Finally a functional block 48 is capable of calculating a theoretical measured value Nt from the pulse count Nv stored in the measured value memory 40 and the values for the rate of change and acceleration of change stored in the functional block 38.

The outputs of the functional blocks 46 and 48 are connected to additional switch contacts of the change-over switch 26.

The functions described above are controlled by the control circuit 34. The required connections between the control circuit 34 and the various functional blocks are not shown in FIG. 2 for greater clarity of the block diagram.

As already mentioned above, the switch 26 is set in the position shown in FIG. 2 when no extraneous radiation occurs, so that the current pulse counts Na are transferred directly to the level indicator 22.

Whenever the functional block 30 recognizes the commencement of an extraneous radiation according to one of the criteria set out above, the control circuit 34 blocks the measured value memory 40 so that the subsequent pulse counts Na are no longer stored and the last preceding pulse count Nv, which was detected before the occurrence of the extraneous radiation, remains stored in the measured value memory. The control circuit 34 furthermore blocks the functional block 38 so that the last values of the rate of change and the acceleration of change, determined before the occurrence of the extraneous radiation, remain stored.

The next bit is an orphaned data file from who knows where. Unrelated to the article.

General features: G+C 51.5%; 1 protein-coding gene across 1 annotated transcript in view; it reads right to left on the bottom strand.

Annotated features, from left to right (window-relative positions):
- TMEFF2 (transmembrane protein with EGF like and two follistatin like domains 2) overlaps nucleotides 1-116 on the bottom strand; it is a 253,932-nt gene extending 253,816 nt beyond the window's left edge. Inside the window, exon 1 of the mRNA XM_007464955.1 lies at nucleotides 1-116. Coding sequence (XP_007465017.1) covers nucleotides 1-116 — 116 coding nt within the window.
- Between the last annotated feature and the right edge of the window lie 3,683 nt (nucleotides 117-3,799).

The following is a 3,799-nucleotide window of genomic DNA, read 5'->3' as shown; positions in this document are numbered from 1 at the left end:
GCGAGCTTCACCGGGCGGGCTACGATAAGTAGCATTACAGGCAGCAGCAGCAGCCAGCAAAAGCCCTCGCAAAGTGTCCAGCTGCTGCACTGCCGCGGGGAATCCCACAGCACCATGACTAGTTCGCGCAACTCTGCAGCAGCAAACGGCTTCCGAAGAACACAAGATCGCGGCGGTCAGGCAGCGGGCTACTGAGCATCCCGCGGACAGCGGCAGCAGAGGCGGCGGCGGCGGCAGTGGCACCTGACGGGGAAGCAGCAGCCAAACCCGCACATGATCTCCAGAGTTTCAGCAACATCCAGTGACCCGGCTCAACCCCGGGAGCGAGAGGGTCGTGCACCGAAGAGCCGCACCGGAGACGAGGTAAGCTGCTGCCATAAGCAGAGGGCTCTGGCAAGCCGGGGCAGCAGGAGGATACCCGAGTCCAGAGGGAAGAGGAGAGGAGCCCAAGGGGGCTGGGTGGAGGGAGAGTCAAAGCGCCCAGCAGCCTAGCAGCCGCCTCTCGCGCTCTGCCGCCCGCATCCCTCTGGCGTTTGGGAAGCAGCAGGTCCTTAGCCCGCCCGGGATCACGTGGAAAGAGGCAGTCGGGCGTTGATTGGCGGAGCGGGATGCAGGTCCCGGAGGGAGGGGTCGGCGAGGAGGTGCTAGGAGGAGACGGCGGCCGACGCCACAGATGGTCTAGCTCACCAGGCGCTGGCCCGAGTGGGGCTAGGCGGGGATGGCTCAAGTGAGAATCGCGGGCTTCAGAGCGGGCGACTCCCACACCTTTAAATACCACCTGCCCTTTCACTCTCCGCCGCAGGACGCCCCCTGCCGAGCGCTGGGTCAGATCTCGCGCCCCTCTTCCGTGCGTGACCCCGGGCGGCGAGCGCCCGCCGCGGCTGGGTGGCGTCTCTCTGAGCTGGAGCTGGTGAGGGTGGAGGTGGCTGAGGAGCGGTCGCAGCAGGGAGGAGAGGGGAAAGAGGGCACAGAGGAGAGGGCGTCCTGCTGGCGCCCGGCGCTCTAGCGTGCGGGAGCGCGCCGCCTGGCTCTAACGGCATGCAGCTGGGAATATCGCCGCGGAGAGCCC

The control circuit 34 further verifies whether the actual pulse count Na and the values of the rate of change and acceleration of change determined by the functional block 36 lie within predetermined limits in order to determine whether the extraneous radiation has reached a stable condition. Depending on the result of this evaluation the following may occur:

If the pulse count and/or the rate of change and/or the acceleration of change exceeds the predetermined limits (which will particularly be the case for the example of gamma-graphics as described above during transfer of the radiation source from the radiation-proof container to a collimator), the control circuit 34 causes the functional block 48 to calculate theoretical pulse counts Nt using the most recently stored pulse count Nv and the stored values of the rate of change and the acceleration of change, while the calculated theoretical pulse counts are developed further in accordance with the stored values of the rate of change and the acceleration of change. The control circuit 34 simultaneously sets the change-over switch 26 in the position in which it links the level indicator 22 to the output of the functional block 48 thereby causing the calculated theoretical pulse counts Nt to be used as displayed measured values.